"he is here to be the one writer pushing the balance to the right "
The Register is a broad church; Andrew's articles are not our only coverage of the Oracle-Google issue. It's good to air opinions that might otherwise be suppressed because they are unpopular.
FWIW, my personal opinion is that there are pros and cons to not extending fair use to APIs, I just don't want to live in a world in which software interfaces are not covered by fair use. If you want a world with strong control over API ownership, be my guest. I don't want to be on that planet.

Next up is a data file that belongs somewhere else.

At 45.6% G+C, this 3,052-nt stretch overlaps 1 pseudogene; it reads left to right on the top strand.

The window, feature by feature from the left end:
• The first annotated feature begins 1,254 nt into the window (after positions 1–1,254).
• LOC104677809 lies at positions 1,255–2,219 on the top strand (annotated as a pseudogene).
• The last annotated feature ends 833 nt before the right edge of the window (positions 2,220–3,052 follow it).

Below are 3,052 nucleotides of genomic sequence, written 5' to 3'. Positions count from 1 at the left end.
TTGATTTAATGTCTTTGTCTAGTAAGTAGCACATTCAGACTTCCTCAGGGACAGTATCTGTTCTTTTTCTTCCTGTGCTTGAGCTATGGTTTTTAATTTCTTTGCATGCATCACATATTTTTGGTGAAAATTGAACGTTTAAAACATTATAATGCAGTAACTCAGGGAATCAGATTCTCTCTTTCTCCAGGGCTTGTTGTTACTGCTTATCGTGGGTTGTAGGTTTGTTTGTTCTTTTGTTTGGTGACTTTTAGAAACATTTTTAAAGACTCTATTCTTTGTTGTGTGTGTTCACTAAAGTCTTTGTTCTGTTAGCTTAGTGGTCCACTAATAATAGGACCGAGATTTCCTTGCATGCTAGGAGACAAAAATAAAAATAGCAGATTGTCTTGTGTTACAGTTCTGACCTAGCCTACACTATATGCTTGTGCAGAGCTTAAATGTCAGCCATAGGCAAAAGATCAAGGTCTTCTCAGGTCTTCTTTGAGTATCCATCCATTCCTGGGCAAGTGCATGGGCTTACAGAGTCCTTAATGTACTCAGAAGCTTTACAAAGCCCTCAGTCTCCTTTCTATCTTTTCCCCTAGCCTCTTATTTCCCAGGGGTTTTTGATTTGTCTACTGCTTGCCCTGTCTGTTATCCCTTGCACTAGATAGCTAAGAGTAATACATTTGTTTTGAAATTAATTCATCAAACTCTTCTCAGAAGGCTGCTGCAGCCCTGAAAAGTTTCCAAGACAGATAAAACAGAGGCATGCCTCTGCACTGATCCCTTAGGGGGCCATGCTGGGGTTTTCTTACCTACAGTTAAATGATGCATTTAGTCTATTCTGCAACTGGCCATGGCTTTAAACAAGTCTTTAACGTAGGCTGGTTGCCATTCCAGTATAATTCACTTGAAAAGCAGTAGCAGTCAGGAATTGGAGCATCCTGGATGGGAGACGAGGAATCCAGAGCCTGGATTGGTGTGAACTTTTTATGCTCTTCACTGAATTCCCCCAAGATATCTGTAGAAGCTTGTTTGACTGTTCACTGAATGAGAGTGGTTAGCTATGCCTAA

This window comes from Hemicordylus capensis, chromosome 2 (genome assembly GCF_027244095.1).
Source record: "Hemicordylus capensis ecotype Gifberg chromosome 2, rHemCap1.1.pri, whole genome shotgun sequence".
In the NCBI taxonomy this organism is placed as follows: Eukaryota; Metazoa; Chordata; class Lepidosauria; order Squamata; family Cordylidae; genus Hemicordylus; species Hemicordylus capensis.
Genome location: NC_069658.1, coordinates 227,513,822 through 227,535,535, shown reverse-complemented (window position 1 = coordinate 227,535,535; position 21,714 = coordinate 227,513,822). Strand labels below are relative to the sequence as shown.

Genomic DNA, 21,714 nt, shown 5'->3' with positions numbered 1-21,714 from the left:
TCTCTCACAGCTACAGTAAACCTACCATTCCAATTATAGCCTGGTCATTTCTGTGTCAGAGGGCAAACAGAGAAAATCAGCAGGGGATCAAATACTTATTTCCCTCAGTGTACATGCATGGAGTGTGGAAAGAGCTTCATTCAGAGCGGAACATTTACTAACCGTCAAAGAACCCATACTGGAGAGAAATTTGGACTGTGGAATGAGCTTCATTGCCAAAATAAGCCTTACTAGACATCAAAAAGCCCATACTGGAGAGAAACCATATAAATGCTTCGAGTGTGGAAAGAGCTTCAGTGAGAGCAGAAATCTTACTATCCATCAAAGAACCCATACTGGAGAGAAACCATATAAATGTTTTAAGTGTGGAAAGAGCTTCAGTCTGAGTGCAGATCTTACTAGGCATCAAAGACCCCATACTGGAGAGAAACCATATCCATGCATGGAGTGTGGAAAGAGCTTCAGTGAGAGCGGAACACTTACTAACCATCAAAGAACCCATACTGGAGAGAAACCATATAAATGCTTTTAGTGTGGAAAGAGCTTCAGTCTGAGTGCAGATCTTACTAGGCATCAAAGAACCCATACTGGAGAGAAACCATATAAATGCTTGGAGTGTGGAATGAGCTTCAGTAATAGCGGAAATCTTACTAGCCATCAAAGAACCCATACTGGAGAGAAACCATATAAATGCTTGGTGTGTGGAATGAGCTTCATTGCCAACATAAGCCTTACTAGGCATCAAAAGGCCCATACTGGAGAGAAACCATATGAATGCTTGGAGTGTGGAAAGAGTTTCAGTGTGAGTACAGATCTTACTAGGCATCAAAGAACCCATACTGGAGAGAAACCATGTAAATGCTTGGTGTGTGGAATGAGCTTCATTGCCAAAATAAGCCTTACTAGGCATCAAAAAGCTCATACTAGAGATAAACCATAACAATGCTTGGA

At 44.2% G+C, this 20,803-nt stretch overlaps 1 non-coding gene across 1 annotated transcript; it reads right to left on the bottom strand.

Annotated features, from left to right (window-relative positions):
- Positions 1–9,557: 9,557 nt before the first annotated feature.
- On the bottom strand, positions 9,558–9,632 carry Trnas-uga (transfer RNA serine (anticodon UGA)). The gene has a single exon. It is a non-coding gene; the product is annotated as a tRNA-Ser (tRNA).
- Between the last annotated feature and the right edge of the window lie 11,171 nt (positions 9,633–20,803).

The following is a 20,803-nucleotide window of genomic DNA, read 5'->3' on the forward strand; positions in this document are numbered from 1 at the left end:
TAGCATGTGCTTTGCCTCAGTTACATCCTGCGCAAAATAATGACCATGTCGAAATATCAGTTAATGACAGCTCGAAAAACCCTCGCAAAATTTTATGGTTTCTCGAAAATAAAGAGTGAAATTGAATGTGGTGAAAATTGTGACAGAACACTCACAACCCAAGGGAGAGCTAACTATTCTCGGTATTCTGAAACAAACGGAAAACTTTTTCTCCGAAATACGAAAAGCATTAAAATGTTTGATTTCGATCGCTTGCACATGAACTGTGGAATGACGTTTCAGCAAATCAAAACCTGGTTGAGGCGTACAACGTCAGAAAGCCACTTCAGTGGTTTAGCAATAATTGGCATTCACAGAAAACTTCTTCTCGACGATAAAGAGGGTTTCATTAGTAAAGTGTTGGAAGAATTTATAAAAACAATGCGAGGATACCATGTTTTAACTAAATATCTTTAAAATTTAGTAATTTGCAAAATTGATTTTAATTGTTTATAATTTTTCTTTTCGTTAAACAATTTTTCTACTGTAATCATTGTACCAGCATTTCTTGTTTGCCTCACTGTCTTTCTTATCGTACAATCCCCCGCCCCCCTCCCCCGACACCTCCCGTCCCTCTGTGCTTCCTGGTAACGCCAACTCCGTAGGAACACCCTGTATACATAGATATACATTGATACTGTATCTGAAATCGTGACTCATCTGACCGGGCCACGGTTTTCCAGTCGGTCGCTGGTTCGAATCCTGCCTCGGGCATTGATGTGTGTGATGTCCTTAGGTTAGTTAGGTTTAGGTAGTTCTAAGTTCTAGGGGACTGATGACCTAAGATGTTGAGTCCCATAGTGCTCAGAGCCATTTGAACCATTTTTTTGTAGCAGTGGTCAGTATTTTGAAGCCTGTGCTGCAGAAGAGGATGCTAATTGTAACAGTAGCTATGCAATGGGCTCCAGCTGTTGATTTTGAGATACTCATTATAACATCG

For one thing, no fair use means discouraging common interfaces to databases, operating systems, web servers, networking devices - it'll be chaos with no sign of any interoperability.
Sure, you can potentially pay a royalty for using an interface, but then you're at the mercy of whoever is licensing the tech to you. If they play fair, perhaps it'll work out OK. If they play nasty, then you'll refuse to use their interface, come up with or use something similar, and get sued anyway for infringement.
Just make APIs fair use - make it OK to reuse function names and call/return definitions - and then may the best implementation win.
Having said that, I respect Andrew's opinion and I don't see why it should be squashed because it's unpopular in some quarters.